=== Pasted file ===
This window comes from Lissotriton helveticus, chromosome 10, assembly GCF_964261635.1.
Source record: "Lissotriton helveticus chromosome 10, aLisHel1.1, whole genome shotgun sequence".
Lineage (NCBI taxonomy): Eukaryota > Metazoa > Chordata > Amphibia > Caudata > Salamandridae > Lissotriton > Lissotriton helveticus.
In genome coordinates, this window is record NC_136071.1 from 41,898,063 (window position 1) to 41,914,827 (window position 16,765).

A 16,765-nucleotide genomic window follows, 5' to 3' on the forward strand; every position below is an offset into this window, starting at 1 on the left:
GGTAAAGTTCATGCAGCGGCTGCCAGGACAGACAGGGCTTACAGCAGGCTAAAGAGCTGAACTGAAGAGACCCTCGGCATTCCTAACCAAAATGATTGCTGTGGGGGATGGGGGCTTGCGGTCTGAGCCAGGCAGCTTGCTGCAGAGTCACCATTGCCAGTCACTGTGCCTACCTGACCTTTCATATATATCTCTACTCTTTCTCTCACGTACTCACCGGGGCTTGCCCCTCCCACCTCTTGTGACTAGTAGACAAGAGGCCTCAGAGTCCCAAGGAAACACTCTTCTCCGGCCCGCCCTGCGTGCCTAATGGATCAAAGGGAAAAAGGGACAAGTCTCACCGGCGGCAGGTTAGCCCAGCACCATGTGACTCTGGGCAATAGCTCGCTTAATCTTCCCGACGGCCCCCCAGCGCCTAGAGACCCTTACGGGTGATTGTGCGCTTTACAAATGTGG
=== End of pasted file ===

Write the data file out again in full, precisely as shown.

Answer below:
This window comes from Lissotriton helveticus, chromosome 10, assembly GCF_964261635.1.
Source record: "Lissotriton helveticus chromosome 10, aLisHel1.1, whole genome shotgun sequence".
Lineage (NCBI taxonomy): Eukaryota > Metazoa > Chordata > Amphibia > Caudata > Salamandridae > Lissotriton > Lissotriton helveticus.
In genome coordinates, this window is record NC_136071.1 from 41,898,063 (window position 1) to 41,914,827 (window position 16,765).

A 16,765-nucleotide genomic window follows, 5' to 3' on the forward strand; every position below is an offset into this window, starting at 1 on the left:
GGTAAAGTTCATGCAGCGGCTGCCAGGACAGACAGGGCTTACAGCAGGCTAAAGAGCTGAACTGAAGAGACCCTCGGCATTCCTAACCAAAATGATTGCTGTGGGGGATGGGGGCTTGCGGTCTGAGCCAGGCAGCTTGCTGCAGAGTCACCATTGCCAGTCACTGTGCCTACCTGACCTTTCATATATATCTCTACTCTTTCTCTCACGTACTCACCGGGGCTTGCCCCTCCCACCTCTTGTGACTAGTAGACAAGAGGCCTCAGAGTCCCAAGGAAACACTCTTCTCCGGCCCGCCCTGCGTGCCTAATGGATCAAAGGGAAAAAGGGACAAGTCTCACCGGCGGCAGGTTAGCCCAGCACCATGTGACTCTGGGCAATAGCTCGCTTAATCTTCCCGACGGCCCCCCAGCGCCTAGAGACCCTTACGGGTGATTGTGCGCTTTACAAATGTGG